Canada has just surpassed even its own previous records for absurd and boring elections yielding predictable and dreary results.
Almost inexplicably, Trudeau called this election with the shortest possible campaign. He believed he could regain his majority as a recognition of what he imagined to be his distinguished leadership of the country through the coronavirus pandemic. Like Theresa May seeking a strong mandate to leave Europe and remain within it, Trudeau wanted a strong mandate to take the country on a drastic turn to the left which most people did not wish and Trudeau never seriously outlined.
In fact, Trudeau’s imposition of the Covid shutdown was far too severe and prolonged. He started negotiating with the Chinese for a vaccine which was soon shown to be ineffective. Canada was not in the 50 most comprehensively vaccinated countries in the world until about two months ago. Most Canadians consider that the amiable prime minister’s principal qualifications for high office are that he survived childbirth and has a famous name.
In the six years of his government, Trudeau has distracted the country with a ludicrously alarmist view of climate change and a preposterously self-important notion of how much difference Canada, with its minuscule carbon footprint and generally high ecological standards, can make. To this end he has persecuted Canada’s greatest industry (oil and gas) unmercifully and driven large sections of Western Canada to contemplate the possible deliverance of separation.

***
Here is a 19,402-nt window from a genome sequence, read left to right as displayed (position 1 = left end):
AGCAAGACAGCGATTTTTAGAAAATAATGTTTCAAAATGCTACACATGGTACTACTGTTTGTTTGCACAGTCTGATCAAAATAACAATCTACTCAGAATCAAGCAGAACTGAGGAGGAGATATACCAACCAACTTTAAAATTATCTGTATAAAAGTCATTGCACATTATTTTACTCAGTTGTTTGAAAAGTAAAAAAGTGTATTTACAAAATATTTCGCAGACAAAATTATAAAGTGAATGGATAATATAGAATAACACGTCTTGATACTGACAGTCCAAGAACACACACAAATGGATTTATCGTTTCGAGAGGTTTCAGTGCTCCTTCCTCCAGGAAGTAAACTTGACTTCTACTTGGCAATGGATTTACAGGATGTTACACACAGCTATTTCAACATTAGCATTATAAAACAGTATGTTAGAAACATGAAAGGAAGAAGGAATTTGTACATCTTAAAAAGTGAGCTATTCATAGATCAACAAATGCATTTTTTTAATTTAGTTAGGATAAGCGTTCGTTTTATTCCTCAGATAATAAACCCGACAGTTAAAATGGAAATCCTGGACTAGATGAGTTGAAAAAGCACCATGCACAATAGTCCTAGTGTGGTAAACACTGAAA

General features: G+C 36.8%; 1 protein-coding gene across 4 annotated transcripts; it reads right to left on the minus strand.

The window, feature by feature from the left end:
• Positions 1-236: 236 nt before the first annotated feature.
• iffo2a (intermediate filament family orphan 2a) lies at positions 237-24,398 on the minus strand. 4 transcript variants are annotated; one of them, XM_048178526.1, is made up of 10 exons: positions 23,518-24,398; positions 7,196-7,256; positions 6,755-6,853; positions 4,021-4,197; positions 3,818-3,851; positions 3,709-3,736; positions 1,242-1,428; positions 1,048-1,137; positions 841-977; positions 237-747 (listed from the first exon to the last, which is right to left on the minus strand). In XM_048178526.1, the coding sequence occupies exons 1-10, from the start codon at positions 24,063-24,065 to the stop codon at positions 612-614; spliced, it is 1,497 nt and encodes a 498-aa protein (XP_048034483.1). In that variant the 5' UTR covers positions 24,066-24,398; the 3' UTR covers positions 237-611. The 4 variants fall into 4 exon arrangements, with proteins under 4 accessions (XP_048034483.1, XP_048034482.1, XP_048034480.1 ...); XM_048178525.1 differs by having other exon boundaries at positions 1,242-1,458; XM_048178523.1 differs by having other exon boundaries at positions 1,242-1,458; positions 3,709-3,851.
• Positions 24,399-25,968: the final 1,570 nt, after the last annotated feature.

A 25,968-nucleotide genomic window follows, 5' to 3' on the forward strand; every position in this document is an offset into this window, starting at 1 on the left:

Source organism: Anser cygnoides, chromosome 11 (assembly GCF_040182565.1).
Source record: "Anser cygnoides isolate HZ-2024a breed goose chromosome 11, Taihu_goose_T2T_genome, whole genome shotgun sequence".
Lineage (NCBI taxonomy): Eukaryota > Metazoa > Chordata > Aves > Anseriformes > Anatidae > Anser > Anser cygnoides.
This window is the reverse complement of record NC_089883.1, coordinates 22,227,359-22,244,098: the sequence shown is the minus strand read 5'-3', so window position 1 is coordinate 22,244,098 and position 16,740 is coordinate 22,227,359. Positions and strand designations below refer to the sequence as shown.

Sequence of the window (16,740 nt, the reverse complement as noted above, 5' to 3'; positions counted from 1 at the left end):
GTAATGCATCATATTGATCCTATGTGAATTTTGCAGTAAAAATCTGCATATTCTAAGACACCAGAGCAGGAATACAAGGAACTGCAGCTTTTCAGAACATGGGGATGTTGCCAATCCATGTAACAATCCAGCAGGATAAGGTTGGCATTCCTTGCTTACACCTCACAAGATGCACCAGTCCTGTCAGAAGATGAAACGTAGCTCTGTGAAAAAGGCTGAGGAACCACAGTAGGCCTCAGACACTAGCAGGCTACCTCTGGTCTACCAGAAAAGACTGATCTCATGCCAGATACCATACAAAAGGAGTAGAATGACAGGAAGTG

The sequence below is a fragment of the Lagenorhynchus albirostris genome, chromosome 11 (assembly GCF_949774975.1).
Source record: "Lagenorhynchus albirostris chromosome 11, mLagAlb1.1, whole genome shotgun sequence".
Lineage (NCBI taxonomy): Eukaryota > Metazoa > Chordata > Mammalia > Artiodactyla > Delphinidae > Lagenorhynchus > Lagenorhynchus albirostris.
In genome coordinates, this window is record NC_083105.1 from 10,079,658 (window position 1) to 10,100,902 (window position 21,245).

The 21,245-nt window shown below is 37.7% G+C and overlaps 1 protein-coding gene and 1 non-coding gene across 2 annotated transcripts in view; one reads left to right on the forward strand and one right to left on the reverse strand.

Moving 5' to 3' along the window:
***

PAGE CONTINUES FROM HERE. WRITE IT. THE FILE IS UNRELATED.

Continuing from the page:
He has further taken it upon himself to acknowledge that English and French Canadians have been guilty of ‘cultural genocide’ against the native people, an outrageous allegation. Moreover, he has mired himself in gender controversy, confusing gender with sexuality, an unremitting preoccupation and a political bear-trap. It has been a faddish, and superficial regime, unleavened by the slightest spark of vision of what Canada could be or of originality in any public policy field.
But after yesterday’s election, the regime remains. All six federal Canadian political parties came in almost exactly where they were two years ago. Only the leader of the separatist Bloc Québecois, Yves-François Blanchet, possesses any of the evident attributes of a national party leader in a G-7 country.
All five political parties that elected MPs on Monday are left-of-centre parties. The Liberals have governed for 84 of the last 125 years, 22 full-term election victories versus eight for the Conservatives, largely because they opposed the imposition of conscription on French Québec in 1917 and the only conservative leader in all of that time who had any notion of how to deal with Québec was Brian Mulroney, the prime minister between 1984 and 1993.
With this Québec advantage the Liberals traditionally denigrate the Conservatives as cave-dwelling Neanderthals who will revive the death penalty against anyone who speaks well of abortion. Conservative leaders, even the astute Mulroney, have had great difficulty retaining the support of ideological conservatives while trying to contend with the liberals for the support of any appreciable number of centrists.
Canadians tend to be too preoccupied with their indistinctness to the Americans to be anything but ambiguous in the world. This is reflected in their domestic politics. It is a good, prosperous, rather generous country, but an unexciting one, and that trait is magnified in the mediocrity of its current political leaders.
That has rarely been as conspicuous a problem as in the late election and its nonsensical outcome. Democracies get the government they deserve, a sobering thought for Canada.
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